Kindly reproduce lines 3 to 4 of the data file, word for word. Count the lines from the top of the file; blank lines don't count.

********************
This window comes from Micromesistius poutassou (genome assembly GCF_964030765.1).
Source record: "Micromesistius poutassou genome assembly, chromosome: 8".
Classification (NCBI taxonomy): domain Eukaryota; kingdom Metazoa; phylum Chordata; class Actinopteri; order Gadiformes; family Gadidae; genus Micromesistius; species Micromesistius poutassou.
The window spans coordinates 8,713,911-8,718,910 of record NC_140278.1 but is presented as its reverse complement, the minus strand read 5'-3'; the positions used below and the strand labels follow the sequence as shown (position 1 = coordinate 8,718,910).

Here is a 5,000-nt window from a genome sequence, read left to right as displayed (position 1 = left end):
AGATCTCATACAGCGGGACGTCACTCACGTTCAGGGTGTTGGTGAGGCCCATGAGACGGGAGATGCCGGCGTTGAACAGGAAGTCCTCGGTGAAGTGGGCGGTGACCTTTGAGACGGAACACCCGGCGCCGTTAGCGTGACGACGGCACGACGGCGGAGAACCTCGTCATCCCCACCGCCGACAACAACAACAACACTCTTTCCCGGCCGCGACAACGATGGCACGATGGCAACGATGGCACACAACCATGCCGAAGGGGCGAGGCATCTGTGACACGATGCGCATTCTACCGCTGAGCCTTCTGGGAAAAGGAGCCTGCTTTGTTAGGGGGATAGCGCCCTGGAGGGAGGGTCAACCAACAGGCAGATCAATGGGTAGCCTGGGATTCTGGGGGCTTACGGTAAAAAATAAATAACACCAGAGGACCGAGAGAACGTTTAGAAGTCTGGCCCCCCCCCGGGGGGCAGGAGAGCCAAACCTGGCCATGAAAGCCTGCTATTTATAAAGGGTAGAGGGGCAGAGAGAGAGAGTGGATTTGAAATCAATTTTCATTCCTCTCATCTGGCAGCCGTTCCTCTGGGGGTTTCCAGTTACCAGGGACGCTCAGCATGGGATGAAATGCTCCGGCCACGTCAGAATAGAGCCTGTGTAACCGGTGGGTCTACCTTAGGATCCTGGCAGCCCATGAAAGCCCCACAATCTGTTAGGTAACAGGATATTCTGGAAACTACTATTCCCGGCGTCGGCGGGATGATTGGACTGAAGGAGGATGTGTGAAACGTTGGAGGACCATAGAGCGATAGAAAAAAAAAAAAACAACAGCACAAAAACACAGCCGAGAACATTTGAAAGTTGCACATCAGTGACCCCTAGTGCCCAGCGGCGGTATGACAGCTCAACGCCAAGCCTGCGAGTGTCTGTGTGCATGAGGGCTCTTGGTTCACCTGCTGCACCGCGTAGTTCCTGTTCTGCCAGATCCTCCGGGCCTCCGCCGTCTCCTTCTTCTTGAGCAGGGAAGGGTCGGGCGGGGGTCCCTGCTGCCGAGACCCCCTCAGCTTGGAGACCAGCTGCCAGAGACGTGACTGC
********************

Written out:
Classification (NCBI taxonomy): domain Eukaryota; kingdom Metazoa; phylum Chordata; class Actinopteri; order Gadiformes; family Gadidae; genus Micromesistius; species Micromesistius poutassou.
The window spans coordinates 8,713,911-8,718,910 of record NC_140278.1 but is presented as its reverse complement, the minus strand read 5'-3'; the positions used below and the strand labels follow the sequence as shown (position 1 = coordinate 8,718,910).